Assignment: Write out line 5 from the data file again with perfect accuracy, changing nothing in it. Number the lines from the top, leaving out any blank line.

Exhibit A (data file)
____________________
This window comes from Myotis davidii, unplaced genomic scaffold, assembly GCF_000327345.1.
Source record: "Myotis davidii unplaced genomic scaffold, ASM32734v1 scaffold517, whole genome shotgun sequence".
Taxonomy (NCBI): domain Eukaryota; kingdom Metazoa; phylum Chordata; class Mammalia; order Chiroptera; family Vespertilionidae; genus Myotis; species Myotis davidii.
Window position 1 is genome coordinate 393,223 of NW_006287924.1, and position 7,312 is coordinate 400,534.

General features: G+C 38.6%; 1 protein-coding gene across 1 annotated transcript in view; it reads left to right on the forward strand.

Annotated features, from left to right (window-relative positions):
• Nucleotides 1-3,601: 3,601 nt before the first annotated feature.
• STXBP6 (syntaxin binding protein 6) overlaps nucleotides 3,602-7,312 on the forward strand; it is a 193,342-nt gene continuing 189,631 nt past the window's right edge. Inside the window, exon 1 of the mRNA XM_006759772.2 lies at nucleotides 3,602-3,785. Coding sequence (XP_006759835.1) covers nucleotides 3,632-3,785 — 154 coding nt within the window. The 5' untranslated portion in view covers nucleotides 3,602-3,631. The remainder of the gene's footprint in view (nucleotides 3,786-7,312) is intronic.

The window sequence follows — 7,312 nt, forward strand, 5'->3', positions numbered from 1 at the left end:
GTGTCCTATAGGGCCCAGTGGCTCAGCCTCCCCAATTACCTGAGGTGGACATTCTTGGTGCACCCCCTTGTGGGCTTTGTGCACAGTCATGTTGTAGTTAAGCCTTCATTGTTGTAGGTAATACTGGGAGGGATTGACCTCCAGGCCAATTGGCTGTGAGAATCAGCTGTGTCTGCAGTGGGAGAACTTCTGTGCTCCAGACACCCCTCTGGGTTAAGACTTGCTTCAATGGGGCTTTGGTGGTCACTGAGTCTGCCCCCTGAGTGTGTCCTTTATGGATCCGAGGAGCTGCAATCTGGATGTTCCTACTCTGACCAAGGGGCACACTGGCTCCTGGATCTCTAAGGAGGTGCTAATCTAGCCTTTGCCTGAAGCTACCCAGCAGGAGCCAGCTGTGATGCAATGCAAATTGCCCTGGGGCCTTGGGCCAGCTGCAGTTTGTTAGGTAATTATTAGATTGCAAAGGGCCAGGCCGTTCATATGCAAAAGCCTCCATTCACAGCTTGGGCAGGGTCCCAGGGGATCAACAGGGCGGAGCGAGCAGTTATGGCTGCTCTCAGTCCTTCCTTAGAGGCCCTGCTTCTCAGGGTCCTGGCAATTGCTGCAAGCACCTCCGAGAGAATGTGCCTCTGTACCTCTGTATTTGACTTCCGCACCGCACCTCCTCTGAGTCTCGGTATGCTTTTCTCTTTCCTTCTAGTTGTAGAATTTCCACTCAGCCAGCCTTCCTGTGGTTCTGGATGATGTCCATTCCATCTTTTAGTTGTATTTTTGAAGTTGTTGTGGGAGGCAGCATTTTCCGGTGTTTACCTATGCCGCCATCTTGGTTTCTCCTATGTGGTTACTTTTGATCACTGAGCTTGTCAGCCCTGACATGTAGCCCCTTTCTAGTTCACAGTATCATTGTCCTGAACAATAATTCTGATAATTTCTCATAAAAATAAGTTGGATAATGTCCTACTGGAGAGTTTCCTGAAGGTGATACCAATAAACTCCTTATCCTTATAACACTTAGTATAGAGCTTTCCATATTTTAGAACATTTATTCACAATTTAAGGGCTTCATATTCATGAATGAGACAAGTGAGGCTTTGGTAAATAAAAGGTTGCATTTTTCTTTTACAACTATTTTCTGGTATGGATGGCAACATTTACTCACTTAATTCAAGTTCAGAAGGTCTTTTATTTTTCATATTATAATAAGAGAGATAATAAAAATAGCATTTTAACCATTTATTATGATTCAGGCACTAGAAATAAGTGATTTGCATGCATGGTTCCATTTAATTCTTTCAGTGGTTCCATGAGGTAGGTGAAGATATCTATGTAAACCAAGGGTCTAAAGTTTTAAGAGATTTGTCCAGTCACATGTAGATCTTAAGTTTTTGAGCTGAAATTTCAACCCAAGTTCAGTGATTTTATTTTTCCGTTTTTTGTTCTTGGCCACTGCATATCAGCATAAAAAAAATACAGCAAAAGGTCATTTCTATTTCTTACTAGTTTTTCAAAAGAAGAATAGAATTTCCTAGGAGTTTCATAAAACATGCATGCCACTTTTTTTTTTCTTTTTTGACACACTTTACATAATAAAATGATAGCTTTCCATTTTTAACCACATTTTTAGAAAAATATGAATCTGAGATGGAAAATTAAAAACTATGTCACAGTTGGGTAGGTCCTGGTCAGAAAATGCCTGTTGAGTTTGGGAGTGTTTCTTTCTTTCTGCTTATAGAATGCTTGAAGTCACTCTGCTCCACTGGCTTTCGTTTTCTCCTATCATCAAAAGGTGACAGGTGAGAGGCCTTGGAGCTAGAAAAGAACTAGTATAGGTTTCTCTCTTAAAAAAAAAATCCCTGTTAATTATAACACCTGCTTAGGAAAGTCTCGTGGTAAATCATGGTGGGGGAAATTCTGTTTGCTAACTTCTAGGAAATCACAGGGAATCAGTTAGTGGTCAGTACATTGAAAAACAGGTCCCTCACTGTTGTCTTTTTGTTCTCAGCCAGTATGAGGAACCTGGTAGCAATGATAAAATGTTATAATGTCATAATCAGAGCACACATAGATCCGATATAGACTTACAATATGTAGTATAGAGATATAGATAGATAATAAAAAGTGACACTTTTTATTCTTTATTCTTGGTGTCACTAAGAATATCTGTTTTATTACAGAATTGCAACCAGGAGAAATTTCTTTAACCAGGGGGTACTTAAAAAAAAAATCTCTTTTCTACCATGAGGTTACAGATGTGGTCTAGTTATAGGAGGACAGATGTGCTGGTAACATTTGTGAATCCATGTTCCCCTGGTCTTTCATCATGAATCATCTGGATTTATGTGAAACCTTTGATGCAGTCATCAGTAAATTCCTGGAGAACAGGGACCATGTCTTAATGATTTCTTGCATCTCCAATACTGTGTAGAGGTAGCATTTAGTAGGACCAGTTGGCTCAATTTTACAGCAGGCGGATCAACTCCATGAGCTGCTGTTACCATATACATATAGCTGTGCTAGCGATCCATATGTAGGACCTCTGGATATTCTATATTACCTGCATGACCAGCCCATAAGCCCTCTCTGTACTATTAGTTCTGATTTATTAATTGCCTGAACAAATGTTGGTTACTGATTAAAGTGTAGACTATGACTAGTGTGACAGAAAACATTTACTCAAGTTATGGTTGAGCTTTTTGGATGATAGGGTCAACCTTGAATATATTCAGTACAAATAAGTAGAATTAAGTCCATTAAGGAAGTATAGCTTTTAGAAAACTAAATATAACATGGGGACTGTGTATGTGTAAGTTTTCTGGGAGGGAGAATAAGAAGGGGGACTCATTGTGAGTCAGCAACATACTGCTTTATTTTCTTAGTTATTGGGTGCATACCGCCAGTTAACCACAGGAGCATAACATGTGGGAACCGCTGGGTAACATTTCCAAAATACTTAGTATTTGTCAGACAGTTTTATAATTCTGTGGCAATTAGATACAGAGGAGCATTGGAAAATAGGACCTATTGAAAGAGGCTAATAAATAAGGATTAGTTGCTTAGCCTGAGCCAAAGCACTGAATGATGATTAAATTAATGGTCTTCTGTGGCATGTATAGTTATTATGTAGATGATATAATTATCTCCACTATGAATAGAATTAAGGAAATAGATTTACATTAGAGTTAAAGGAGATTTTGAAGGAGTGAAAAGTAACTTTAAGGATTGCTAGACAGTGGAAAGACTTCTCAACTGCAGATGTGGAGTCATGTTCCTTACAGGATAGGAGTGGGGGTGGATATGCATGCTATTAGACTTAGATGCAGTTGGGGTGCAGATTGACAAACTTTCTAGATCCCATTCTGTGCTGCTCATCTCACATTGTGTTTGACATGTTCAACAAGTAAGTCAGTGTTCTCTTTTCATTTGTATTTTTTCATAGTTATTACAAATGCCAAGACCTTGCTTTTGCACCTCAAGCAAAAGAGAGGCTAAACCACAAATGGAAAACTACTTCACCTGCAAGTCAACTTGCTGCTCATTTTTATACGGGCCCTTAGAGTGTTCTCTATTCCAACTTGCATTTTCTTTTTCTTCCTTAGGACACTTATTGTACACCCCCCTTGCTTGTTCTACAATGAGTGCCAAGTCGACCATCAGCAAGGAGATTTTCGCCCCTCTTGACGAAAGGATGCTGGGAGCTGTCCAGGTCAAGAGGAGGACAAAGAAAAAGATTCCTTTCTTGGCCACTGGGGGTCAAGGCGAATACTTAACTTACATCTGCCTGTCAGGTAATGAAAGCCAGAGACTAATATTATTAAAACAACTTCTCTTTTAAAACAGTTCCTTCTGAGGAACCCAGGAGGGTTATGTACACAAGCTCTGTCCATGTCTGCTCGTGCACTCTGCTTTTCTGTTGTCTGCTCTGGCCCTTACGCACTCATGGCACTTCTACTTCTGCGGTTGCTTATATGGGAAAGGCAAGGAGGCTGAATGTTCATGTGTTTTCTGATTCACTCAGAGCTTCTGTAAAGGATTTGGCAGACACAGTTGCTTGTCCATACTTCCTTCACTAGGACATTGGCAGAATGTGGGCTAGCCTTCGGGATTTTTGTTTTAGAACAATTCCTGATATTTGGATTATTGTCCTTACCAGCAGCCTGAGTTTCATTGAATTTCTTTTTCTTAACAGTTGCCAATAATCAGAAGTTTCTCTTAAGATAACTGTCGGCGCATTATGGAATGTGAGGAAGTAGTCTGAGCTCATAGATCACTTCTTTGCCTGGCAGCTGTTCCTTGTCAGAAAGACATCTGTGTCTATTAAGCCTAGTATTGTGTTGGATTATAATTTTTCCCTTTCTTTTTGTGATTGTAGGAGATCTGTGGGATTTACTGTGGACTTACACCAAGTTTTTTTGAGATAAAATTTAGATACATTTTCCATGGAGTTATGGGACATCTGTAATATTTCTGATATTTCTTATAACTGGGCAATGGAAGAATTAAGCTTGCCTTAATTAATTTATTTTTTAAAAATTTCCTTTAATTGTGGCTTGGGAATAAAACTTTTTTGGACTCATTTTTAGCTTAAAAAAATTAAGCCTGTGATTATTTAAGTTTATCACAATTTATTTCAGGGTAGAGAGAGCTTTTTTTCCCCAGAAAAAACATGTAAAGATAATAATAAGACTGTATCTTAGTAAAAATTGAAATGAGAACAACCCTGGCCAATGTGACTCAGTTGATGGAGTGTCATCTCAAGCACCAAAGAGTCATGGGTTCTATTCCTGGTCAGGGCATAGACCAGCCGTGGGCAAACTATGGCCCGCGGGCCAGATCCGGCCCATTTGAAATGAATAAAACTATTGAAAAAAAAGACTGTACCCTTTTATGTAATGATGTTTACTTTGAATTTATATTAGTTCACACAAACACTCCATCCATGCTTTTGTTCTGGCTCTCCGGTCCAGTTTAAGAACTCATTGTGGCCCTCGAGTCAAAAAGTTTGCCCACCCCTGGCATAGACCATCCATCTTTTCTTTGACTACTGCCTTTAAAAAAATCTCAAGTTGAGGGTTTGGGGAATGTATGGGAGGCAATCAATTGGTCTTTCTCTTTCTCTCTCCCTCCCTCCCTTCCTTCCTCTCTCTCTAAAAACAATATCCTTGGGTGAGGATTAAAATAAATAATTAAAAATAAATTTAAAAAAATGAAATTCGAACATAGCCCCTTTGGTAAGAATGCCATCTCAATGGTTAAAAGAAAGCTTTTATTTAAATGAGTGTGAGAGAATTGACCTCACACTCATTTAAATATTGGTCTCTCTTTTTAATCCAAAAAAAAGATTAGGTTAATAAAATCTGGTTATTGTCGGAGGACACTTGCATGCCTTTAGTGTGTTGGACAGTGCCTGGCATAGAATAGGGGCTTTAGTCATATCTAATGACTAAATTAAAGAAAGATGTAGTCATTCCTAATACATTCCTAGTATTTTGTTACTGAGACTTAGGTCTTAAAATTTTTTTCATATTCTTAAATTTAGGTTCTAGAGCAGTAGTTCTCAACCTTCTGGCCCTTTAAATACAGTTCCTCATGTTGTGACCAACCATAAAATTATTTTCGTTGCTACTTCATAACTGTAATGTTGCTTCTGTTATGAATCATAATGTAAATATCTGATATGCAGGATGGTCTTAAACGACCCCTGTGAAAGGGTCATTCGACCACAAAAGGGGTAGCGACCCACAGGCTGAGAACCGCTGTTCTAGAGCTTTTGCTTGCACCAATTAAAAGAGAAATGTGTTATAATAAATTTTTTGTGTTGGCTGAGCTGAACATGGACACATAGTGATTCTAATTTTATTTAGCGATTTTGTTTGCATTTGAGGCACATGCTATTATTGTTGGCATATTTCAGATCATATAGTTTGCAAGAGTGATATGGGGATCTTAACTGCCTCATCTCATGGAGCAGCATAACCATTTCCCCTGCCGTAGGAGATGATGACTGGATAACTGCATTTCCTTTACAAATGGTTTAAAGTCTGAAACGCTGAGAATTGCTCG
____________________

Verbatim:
General features: G+C 38.6%; 1 protein-coding gene across 1 annotated transcript in view; it reads left to right on the forward strand.